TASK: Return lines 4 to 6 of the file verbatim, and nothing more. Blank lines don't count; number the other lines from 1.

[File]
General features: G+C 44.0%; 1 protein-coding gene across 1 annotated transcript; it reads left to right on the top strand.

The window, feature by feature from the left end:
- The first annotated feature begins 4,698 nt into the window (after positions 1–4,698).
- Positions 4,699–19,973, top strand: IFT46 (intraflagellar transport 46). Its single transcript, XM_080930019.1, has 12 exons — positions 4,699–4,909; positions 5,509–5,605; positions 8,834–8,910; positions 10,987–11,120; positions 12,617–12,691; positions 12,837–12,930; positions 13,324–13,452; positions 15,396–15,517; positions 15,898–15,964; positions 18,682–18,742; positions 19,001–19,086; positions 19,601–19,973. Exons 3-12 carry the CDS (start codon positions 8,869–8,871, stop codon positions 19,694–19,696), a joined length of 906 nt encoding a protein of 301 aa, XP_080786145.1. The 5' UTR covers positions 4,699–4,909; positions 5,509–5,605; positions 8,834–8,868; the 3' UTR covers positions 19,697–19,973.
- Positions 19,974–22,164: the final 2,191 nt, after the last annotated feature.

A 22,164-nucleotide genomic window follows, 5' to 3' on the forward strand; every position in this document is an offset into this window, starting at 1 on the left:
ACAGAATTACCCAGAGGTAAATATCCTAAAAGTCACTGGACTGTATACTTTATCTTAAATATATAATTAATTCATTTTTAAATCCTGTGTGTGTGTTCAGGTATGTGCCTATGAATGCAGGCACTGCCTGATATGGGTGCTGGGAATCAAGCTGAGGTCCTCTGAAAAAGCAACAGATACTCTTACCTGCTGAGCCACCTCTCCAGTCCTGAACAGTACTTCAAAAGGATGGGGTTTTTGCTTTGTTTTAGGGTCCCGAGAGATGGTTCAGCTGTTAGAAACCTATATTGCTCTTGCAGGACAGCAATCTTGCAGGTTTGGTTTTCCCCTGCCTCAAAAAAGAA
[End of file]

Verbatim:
- Positions 4,699–19,973, top strand: IFT46 (intraflagellar transport 46). Its single transcript, XM_080930019.1, has 12 exons — positions 4,699–4,909; positions 5,509–5,605; positions 8,834–8,910; positions 10,987–11,120; positions 12,617–12,691; positions 12,837–12,930; positions 13,324–13,452; positions 15,396–15,517; positions 15,898–15,964; positions 18,682–18,742; positions 19,001–19,086; positions 19,601–19,973. Exons 3-12 carry the CDS (start codon positions 8,869–8,871, stop codon positions 19,694–19,696), a joined length of 906 nt encoding a protein of 301 aa, XP_080786145.1. The 5' UTR covers positions 4,699–4,909; positions 5,509–5,605; positions 8,834–8,868; the 3' UTR covers positions 19,697–19,973.
- Positions 19,974–22,164: the final 2,191 nt, after the last annotated feature.

A 22,164-nucleotide genomic window follows, 5' to 3' on the forward strand; every position in this document is an offset into this window, starting at 1 on the left: